Today the Senate voted to confirm Richard Griffin General Counsel for the NLRB, 55-44. This makes it official that the Board--for now at least--has a full complement of confirmed presidential appointees. How long this lasts is anyone's guess, but if any agency deserved some stability, it's the NLRB. It's announcement of the confirmation, including a well-deserved thanks to now-former Acting GC, Lafe Solomon:
“Today’s Senate vote to confirm Richard F. Griffin, Jr. as General Counsel will ensure the NLRB’s ability to enforce the National Labor Relations Act. The Act guarantees the right of private sector workers to organize and bargain collectively with their employers and to participate in concerted activities to improve their pay and working conditions.
“Having served as a staff attorney and as a member of the Board, Mr. Griffin has a wealth of experience in labor law and a deep understanding of the National Labor Relations Act. On behalf of the NLRB, I welcome him back and know that he will play a vital role in ensuring that we continue to provide excellent service to the American people.
“The Agency and the American people owe a debt of gratitude to Lafe E. Solomon, who began his career at the NLRB in 1972 and has served so ably as the Acting General Counsel since June of 2010. His courage and dedication to the mission and to improving the efficiency of the Agency during his term as Acting General Counsel was extraordinary. I know that all the dedicated public servants who work for the Agency in headquarters and regional offices throughout the country appreciate his long record of service and significant accomplishments at the NLRB.”
Hat Tip: Patrick Kavanagh
Sunday, October 6, 2013
Catherine Fisk (University of California, Irvine School of Law) and Ben Sachs (Harvard Law) has recently posted on SSRN their forthcoming article in the U.C. Irvine Law Review entitled: Restoring Equity in Right to Work.
Here is the abstract:
Under United States labor law, when a majority of employees in a bargaining unit chooses union representation, all employees in the unit are represented by the union. Federal law, moreover, requires the union to represent all workers in a bargaining unit equally with respect to both collective bargaining and disciplinary matters. As a general rule, federal law enables unions to require employees to pay for the services that unions are obligated to provide them. Twenty-four states, however, have enacted laws granting union-represented employees the right to refuse to pay the union for the services that federal law requires the union to offer. As such, the intersection of federal labor law and state right to work laws results in a mandate that unions provide services for free to any employee who declines to pay dues.
This paper proposes three approaches to addressing this feature of U.S. labor law. First, the paper argues that under a proper reading of the NLRA states may not prohibit all mandatory payments from workers to unions. In particular, the paper shows that states must permit collective bargaining agreements requiring so-called objectors (or nonmembers) to pay dues and fees lower than those required of members. Second, the paper argues that in right to work states federal law ought to relax the requirement of exclusive representation and allow unions to organize, bargain on behalf of, and represent only those workers who affirmatively choose to become members. This proposal would implement a members-only bargaining regime in right to work states. Third, the paper contends that the NLRB ought to abandon its rule forbidding unions from charging objecting nonmembers a fee for representation services that the union provides directly and individually to them.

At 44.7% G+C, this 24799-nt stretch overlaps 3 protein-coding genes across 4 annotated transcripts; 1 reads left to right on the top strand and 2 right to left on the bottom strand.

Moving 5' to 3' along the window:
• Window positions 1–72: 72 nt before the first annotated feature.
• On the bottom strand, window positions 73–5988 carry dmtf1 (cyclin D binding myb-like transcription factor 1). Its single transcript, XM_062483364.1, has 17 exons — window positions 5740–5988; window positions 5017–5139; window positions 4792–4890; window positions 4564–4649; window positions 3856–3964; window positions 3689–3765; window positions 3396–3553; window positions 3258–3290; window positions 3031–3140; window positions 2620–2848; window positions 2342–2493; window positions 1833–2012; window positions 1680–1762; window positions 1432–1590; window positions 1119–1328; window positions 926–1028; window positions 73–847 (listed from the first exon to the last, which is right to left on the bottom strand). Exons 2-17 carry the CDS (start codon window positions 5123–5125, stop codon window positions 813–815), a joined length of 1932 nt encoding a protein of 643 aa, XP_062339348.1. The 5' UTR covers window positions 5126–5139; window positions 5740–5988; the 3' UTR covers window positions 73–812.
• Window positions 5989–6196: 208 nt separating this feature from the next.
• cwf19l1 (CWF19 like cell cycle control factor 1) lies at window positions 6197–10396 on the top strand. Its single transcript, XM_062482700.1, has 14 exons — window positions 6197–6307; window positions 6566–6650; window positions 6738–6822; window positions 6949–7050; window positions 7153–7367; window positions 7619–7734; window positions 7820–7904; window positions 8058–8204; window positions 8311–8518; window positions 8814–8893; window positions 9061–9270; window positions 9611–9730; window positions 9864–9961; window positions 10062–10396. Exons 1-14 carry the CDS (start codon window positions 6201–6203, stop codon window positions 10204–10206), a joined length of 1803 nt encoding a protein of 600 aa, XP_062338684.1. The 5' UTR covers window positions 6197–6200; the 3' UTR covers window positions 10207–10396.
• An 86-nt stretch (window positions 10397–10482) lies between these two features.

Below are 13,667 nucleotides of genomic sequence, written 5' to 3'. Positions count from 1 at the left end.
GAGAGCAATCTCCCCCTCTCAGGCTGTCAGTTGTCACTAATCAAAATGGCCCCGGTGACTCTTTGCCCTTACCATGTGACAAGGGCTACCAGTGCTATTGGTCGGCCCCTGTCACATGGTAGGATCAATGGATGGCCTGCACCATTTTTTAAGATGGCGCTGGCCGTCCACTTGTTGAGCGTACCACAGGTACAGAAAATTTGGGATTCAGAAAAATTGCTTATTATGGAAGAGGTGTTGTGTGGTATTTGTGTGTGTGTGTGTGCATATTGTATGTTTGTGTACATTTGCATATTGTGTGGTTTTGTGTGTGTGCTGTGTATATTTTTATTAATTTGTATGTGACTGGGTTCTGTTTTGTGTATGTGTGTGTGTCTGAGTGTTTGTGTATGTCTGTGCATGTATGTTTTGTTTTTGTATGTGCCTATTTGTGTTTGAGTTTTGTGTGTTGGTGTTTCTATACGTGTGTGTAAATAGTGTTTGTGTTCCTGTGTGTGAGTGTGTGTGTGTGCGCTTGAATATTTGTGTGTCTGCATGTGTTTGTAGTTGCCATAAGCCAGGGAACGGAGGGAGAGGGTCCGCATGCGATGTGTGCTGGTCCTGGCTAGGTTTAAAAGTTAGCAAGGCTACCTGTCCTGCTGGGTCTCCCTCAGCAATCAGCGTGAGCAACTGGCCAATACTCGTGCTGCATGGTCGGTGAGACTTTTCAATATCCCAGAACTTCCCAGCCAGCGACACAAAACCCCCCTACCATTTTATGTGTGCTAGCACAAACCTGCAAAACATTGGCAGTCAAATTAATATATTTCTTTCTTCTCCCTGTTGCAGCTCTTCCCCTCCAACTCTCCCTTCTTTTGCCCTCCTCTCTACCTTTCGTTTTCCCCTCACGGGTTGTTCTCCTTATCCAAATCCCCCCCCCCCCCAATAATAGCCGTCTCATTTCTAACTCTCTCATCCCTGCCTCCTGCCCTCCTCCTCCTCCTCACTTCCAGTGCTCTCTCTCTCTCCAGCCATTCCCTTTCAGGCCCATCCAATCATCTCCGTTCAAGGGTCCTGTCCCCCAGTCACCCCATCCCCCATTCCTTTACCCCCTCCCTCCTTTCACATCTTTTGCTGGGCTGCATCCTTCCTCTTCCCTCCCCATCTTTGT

Given the recent discussion on this blog and elsewhere concerning the US Supreme Court recently taking cert. in the public sector, non-NLRA Harris case and the fragile continuing existence of Abood, this is a timely and relevant article providing a number of interesting theories on how right-to-work state laws and the NLRA should be interpreted so as to be consistent with one another and on how to provide a more equitable approach in this crucial area of labor law.
Thursday, October 3, 2013
The National Center for the Study of Collective Bargaining in Higher Education and the Professions housed at Hunter College, the City University of New York (CUNY) is conducting a Call For Papers for its 41st Annual National Conference: Achieving Successful Results in Higher Education through Collective Bargaining set for April 6-8, 2014 at the CUNY Graduate Center.
The National Center’s mission brings together academic managers, unionists, analysts and scholars in all of its activities, which include a national conference and workshops, publications, and training for grievance administration and arbitration. We seek collegial outcomes at our National Conference and in all our activities. An Advisory Board of ten academic administrators and an equal number of union leaders directs the National Center’s work. The annual National Conference is broadly attended by a national audience. Last year there were over 300 attendees.
Thursday, September 26, 2013
David Doorey (York Univ. (Canada)) and Wilma Leibman (former NLRB Chair, visiting at Cornell LER) completed a short survey of their Canadian and American undergrad business students taking employment law this term. The survey asked for their views on such things as minimum wages, unions, and income inequality. David concedes the results are unscientific, but interesting nonetheless.